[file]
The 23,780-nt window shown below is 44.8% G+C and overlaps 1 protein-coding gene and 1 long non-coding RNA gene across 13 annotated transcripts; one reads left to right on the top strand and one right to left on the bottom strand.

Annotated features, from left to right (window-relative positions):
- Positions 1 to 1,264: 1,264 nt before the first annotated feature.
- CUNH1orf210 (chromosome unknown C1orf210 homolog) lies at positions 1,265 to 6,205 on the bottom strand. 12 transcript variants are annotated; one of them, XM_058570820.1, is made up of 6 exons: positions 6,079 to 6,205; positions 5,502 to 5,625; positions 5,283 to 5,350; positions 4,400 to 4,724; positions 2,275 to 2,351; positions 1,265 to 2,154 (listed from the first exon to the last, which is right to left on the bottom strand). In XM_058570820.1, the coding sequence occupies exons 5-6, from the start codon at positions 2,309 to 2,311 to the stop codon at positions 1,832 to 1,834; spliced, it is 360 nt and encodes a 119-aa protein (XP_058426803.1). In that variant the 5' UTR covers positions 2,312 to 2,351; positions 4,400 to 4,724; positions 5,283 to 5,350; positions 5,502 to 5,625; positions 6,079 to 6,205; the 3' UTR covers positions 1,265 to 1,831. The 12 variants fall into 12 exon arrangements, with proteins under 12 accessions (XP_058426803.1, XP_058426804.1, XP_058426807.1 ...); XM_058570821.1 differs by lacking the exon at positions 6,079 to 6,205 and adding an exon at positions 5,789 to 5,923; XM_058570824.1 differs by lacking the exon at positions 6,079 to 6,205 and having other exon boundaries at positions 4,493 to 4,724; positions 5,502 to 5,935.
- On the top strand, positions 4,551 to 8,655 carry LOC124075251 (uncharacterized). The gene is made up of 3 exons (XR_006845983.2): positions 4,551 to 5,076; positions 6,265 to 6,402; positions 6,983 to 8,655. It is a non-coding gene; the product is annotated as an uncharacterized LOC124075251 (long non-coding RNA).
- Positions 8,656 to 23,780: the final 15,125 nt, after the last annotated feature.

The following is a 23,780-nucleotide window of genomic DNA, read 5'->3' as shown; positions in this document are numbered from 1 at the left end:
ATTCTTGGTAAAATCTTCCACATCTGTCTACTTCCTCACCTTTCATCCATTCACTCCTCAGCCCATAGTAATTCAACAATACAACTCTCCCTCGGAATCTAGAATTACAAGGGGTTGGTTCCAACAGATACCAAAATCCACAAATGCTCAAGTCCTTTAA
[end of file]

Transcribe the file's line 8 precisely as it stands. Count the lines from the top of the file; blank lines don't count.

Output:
ATTCTTGGTAAAATCTTCCACATCTGTCTACTTCCTCACCTTTCATCCATTCACTCCTCAGCCCATAGTAATTCAACAATACAACTCTCCCTCGGAATCTAGAATTACAAGGGGTTGGTTCCAACAGATACCAAAATCCACAAATGCTCAAGTCCTTTAA